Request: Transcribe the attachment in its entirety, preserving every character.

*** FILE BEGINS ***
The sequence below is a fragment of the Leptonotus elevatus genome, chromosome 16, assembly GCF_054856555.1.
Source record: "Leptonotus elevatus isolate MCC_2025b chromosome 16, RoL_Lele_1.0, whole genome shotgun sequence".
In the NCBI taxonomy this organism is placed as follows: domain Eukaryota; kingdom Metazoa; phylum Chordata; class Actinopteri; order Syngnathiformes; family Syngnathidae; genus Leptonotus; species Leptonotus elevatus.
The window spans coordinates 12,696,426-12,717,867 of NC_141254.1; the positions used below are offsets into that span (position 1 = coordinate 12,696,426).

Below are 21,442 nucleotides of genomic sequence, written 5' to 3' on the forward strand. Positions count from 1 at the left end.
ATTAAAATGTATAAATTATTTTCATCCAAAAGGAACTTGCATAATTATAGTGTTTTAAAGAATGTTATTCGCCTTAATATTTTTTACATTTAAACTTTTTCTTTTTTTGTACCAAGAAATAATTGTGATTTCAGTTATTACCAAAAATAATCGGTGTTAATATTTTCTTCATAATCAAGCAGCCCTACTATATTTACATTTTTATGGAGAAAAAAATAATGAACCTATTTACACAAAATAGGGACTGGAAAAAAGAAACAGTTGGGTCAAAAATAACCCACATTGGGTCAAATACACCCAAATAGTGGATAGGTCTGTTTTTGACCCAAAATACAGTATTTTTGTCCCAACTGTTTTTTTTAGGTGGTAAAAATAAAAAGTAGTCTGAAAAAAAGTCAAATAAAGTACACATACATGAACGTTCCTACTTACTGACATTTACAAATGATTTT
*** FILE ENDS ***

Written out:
The sequence below is a fragment of the Leptonotus elevatus genome, chromosome 16, assembly GCF_054856555.1.
Source record: "Leptonotus elevatus isolate MCC_2025b chromosome 16, RoL_Lele_1.0, whole genome shotgun sequence".
In the NCBI taxonomy this organism is placed as follows: domain Eukaryota; kingdom Metazoa; phylum Chordata; class Actinopteri; order Syngnathiformes; family Syngnathidae; genus Leptonotus; species Leptonotus elevatus.
The window spans coordinates 12,696,426-12,717,867 of NC_141254.1; the positions used below are offsets into that span (position 1 = coordinate 12,696,426).

Below are 21,442 nucleotides of genomic sequence, written 5' to 3' on the forward strand. Positions count from 1 at the left end.
ATTAAAATGTATAAATTATTTTCATCCAAAAGGAACTTGCATAATTATAGTGTTTTAAAGAATGTTATTCGCCTTAATATTTTTTACATTTAAACTTTTTCTTTTTTTGTACCAAGAAATAATTGTGATTTCAGTTATTACCAAAAATAATCGGTGTTAATATTTTCTTCATAATCAAGCAGCCCTACTATATTTACATTTTTATGGAGAAAAAAATAATGAACCTATTTACACAAAATAGGGACTGGAAAAAAGAAACAGTTGGGTCAAAAATAACCCACATTGGGTCAAATACACCCAAATAGTGGATAGGTCTGTTTTTGACCCAAAATACAGTATTTTTGTCCCAACTGTTTTTTTTAGGTGGTAAAAATAAAAAGTAGTCTGAAAAAAAGTCAAATAAAGTACACATACATGAACGTTCCTACTTACTGACATTTACAAATGATTTT